May 18, 2018 / 6:22 AM / 10 months ago

AstraZeneca insists future is bright after big Crestor sales hit

LONDON (Reuters) - AstraZeneca’s (AZN.L) first-quarter profit was hit by generic competition to cholesterol fighter Crestor and higher costs, but the drugmaker expects a better second half and said it remained on track for a promised return to sales growth in 2018.

FILE PHOTO: The logo of AstraZeneca is seen on a medication package at a pharmacy in London April 28, 2014. REUTERS/Stefan Wermuth/File Photo

Core operating profit tumbled 46 percent to $896 million, well below market forecasts, and Crestor sales fell 38 percent as cheap copycat versions of the drug stole market share in Europe and Japan.

Chief Executive Pascal Soriot said on Friday the performance was in line with his expectations, adding that the company’s latest arrivals - Imfinzi for cancer and Fasenra for severe asthma - had both got off to a strong start.

China sales, up 31 percent at more than $1 billion, also continued to be a bright spot and Soriot said the hit from Crestor patent expiries would decline materially in the second half.

“The headwinds that we are experiencing from patent expiries will be very much behind us by the end of this year,” he said.

Still, the shares fell more than 2 percent as investors focused on the profit miss and the battle AstraZeneca faces as it strives to replace former blockbuster medicines.

The drugmaker has suffered the industry’s biggest patent cliff since 2012, wiping out more than half of its sales, although analysts are now forecasting that it will show good growth in the years ahead as new drugs deliver.

While sales of some of these products are small at present, Deutsche Bank analyst Richard Parkes said Imfinzi and Fasenra had beaten expectations by 39 percent and 103 percent respectively, auguring well for the future.

Barclays analysts agreed. “Despite the headline miss we actually regard this as a positive set of numbers,” they wrote in a note to clients.


Imfinzi, AstraZeneca’s key bet in lung cancer immunotherapy, has stolen a march over rival drugs from Merck & Co (MRK.N), Bristol-Myers Squibb (BMY.N) and Roche (ROG.S) in treating certain mid-stage patients, although it lags elsewhere.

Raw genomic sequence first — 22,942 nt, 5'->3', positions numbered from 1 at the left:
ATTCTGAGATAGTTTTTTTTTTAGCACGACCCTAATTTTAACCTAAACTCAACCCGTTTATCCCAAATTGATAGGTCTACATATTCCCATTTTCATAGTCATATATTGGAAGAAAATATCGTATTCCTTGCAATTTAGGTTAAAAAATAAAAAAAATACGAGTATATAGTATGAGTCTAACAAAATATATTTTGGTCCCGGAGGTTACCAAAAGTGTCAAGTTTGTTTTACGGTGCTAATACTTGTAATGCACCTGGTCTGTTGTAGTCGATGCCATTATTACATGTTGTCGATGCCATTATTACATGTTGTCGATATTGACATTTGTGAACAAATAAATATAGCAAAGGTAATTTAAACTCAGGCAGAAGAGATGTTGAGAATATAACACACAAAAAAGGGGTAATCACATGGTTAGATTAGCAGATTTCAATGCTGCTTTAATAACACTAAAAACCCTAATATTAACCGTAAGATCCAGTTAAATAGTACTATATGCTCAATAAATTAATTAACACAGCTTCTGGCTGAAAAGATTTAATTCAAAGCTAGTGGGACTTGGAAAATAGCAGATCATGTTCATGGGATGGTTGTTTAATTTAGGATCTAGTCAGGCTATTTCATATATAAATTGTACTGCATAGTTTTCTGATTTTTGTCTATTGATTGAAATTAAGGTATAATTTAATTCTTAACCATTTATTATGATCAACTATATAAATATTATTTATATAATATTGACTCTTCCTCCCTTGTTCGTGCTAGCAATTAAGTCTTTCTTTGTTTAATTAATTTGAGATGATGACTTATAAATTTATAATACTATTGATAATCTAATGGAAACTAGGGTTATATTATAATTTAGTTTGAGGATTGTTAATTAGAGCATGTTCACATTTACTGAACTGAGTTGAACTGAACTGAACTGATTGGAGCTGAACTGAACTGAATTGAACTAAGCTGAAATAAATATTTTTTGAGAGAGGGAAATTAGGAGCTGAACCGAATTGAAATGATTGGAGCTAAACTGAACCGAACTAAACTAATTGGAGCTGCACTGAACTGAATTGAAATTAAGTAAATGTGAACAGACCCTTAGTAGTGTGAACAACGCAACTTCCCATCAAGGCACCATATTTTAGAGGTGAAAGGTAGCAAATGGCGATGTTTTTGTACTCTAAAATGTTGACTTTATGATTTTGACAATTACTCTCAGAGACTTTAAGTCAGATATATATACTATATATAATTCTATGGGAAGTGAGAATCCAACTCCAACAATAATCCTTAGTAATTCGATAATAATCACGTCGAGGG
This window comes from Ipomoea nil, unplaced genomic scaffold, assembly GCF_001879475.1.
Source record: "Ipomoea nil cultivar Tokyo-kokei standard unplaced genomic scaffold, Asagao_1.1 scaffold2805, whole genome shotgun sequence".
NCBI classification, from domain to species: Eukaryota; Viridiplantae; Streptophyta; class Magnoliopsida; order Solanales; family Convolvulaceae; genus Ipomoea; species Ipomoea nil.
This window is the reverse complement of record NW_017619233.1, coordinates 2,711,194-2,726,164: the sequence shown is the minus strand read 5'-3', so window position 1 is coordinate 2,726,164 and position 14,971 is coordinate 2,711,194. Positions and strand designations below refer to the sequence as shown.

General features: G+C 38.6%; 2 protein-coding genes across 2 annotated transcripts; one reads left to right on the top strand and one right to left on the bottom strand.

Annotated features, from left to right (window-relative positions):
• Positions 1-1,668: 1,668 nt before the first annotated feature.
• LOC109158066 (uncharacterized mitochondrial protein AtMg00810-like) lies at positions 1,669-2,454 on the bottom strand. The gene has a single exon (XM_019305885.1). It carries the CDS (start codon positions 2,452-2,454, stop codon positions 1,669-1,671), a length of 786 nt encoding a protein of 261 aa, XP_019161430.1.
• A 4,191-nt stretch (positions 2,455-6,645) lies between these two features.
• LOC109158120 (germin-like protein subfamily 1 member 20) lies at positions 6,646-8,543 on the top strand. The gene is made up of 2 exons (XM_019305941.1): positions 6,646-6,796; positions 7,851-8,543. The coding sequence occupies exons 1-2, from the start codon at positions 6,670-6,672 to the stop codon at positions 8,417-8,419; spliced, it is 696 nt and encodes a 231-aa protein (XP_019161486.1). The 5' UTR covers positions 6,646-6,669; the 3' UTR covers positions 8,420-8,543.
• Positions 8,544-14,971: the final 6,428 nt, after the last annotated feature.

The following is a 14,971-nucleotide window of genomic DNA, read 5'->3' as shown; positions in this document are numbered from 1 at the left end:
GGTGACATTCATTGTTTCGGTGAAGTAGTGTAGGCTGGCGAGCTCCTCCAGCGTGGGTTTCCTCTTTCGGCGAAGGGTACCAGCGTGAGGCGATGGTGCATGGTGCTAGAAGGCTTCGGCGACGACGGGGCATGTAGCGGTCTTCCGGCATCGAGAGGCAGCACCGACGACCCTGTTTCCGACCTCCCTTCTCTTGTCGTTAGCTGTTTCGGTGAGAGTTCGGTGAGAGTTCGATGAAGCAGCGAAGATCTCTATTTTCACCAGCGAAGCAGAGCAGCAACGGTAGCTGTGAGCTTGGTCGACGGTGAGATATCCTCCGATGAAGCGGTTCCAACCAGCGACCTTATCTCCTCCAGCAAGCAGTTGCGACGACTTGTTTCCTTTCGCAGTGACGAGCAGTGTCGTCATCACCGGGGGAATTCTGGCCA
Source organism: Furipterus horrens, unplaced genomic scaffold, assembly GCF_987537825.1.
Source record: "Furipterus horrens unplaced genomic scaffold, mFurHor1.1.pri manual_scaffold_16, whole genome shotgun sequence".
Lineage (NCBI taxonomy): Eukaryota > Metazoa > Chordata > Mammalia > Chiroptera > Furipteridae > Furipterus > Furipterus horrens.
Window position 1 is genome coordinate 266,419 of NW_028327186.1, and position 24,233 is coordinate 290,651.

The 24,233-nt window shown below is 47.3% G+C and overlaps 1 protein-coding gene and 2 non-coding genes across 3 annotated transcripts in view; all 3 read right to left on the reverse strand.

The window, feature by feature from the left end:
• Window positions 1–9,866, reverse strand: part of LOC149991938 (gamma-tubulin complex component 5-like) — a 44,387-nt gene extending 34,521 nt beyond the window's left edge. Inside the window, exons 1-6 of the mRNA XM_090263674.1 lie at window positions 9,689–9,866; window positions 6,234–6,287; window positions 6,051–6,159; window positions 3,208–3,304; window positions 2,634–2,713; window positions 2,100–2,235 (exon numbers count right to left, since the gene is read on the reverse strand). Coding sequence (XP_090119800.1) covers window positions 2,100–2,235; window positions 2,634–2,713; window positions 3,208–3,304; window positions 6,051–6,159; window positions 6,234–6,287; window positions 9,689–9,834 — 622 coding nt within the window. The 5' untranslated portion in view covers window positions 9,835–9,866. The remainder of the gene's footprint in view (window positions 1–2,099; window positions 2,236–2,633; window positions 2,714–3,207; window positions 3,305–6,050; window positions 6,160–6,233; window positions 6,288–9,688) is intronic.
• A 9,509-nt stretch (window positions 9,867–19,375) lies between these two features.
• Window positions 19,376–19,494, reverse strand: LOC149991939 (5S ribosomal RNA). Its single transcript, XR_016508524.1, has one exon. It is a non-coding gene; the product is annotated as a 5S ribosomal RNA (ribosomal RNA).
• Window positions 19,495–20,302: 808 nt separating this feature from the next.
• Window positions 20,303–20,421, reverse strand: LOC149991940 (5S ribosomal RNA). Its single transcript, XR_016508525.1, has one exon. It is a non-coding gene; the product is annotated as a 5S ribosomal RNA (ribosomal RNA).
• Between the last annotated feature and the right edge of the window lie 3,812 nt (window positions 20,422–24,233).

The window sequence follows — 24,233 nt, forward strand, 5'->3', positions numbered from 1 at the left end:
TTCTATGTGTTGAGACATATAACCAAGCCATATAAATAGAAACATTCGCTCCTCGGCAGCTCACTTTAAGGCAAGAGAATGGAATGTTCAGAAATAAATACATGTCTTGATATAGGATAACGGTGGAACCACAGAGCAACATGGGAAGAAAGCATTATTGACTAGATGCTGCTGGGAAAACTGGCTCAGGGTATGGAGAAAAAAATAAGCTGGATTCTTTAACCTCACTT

The group’s total product sales in the three months rose a modest 3 percent, helped by a weaker dollar, but were down 2 percent in constant currencies, which is the benchmark AstraZeneca uses for measuring its return to growth this year.

Total revenue fell 4 percent in dollar terms to $5.18 billion, reflecting investment in new drug launches and a lack of divestments compared with a year earlier. Core earnings per share, which exclude some items, slumped 51 percent to 48 cents.

Analysts, on average, had forecast earnings of 60 cents on revenue of $5.28 billion, Thomson Reuters data showed. For the year, the company continues to predict EPS of $3.30 to $3.50.

Soriot, who saw off a 2014 takeover bid from Pfizer (PFE.N) in part by promising annual sales of $45 billion by 2023, has presided over a volatile period at AstraZeneca.

AstraZeneca shares suffered their biggest ever daily fall last July on disappointing initial results from a lung cancer immunotherapy trial dubbed Mystic. The stock has since rallied, helped by good news from two other studies.

More data from the Mystic trial is due in the second half of this year.

Despite the recovery in AstraZeneca’s shares in recent months, some investors are unhappy at the bonuses Soriot has been paid and the company could face a revolt over executive pay at its annual meeting later on Friday.

“We are in ongoing discussion with the shareholders to address their concerns,” Soriot said.

Reporting by Ben Hirschler; editing by Keith Weir

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